LOS ANGELES: A group led by NBA legend Magic Johnson (pictured) won an auction for Major League Baseball’s Los Angeles Dodgers on Tuesday night with a record $2bn bid, the bankrupt baseball club announced.
The purchase price from current owner Frank McCourt is the highest sum ever paid for a North American sports franchise and does not include iconic Dodger Stadium, which went for $150m in another deal.
Johnson led the Los Angeles Lakers to five NBA titles before his retirement in 1991 after announcing he was HIV-positive. He made brief comebacks, one as coach of the Lakers, before becoming a successful businessman.
“I’m thrilled to be part of the historic Dodger franchise and intend to build on the fantastic foundation laid by Frank McCourt as we drive the Dodgers back to the front page of the sports section,” Johnson said.
Johnson has been the major figure in new ownership group Guggenheim Baseball Management LLC, which will create affiliates to form a joint venture with McCourt to obtain the parking lots and property around the stadium for another $150m, bringing the full payout by the winning group to $2.3bn.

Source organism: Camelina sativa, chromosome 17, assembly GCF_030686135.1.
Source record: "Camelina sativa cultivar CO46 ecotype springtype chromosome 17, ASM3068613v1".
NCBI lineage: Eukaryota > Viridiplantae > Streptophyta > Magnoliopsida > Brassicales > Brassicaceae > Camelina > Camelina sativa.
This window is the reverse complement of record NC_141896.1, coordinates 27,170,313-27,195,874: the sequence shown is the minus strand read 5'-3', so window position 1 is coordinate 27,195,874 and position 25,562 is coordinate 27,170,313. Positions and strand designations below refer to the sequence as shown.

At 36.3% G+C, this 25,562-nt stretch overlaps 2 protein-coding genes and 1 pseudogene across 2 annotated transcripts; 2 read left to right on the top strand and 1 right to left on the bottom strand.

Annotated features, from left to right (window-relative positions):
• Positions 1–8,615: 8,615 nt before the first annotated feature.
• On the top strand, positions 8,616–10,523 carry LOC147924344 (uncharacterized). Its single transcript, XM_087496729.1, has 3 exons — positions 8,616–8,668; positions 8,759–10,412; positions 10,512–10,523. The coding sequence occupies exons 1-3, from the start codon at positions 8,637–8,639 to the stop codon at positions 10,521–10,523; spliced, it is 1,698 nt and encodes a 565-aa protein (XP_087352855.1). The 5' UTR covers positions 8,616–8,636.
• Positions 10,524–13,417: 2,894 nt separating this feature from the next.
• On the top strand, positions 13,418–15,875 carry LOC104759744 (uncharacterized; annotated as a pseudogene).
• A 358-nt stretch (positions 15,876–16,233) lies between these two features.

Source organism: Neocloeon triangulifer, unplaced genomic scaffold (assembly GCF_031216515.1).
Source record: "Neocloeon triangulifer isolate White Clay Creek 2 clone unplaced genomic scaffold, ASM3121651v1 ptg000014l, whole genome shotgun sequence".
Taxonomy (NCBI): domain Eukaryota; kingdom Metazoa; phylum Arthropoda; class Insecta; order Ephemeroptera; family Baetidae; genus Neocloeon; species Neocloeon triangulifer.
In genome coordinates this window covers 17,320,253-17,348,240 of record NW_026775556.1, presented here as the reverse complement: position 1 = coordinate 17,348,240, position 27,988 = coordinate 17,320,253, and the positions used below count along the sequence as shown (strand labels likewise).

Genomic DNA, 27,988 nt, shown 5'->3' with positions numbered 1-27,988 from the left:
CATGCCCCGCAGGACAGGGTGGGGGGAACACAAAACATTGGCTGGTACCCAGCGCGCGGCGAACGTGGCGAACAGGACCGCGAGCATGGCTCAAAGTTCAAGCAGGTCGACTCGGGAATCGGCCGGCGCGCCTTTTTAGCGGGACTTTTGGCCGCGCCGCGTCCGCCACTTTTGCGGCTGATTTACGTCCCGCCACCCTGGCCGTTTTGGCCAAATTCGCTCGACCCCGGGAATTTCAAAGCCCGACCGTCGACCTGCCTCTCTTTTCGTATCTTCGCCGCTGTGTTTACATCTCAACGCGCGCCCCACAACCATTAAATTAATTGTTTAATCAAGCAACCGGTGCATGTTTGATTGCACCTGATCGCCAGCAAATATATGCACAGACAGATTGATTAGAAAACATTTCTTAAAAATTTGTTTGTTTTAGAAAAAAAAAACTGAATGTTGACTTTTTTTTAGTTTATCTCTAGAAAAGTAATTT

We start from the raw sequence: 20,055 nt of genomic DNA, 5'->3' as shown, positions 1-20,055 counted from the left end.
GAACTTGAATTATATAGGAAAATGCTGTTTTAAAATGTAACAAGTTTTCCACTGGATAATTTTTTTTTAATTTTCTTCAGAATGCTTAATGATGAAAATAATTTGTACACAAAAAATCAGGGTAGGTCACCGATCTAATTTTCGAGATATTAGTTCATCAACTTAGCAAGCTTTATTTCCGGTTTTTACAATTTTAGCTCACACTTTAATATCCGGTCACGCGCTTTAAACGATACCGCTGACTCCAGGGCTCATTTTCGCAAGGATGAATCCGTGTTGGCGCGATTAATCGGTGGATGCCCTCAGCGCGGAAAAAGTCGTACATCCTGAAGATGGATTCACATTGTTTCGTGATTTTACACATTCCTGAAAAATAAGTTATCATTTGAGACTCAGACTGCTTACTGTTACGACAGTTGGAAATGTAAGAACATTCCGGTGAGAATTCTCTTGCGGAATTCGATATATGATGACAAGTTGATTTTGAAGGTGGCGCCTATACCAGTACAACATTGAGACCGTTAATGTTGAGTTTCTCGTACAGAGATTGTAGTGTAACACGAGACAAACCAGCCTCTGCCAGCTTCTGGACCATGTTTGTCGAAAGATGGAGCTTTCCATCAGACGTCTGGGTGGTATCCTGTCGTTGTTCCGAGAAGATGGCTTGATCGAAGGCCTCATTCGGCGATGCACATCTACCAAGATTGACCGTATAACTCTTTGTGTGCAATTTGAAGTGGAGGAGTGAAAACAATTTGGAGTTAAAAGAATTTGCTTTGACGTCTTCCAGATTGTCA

Two losing final bidders in the auction included Stan Kroenke, owner of the National Football League’s St. Louis Rams, and a group that included agent Arn Tellem and billionaires Steven Cohen and Patrick Soon-Shiong.
The Dodgers entered bankruptcy last June after Major League Baseball commissioner Bud Selig refused to approve a $3bn television rights fee extension between the Dodgers and Fox.
Selig said he was concerned the income from the sale would go to satisfy the personal debts of McCourt, who was embroiled in a bitter divorce from ex-wife Jamie at the time, and be removed from the Dodgers, giving them a major competitive disadvantage.
McCourt and Major League Baseball reached a settlement deal overseen by a bankruptcy court that gave him until next Sunday to identify a winning bidder for the Dodgers and until April 30 to close the deal.
McCourt must pay Jamie McCourt a divorce settlement of $131m on April 30.
“This transaction underscores the debtors’ objective to maximise the value of their estate and to emerge from Chapter 11 under a successful Plan of Reorganisation, under which all creditors are paid in full,” the Dodgers said in a statement.
McCourt bought the Dodgers in 2004 from Fox for $371m plus a $50m infusion of operating funds to the club.
“This agreement with Guggenheim reflects both the strength and future potential of the Los Angeles Dodgers, and assures that the Dodgers will have new ownership with deep local roots, which bodes well for the Dodgers,” McCourt said in a statement.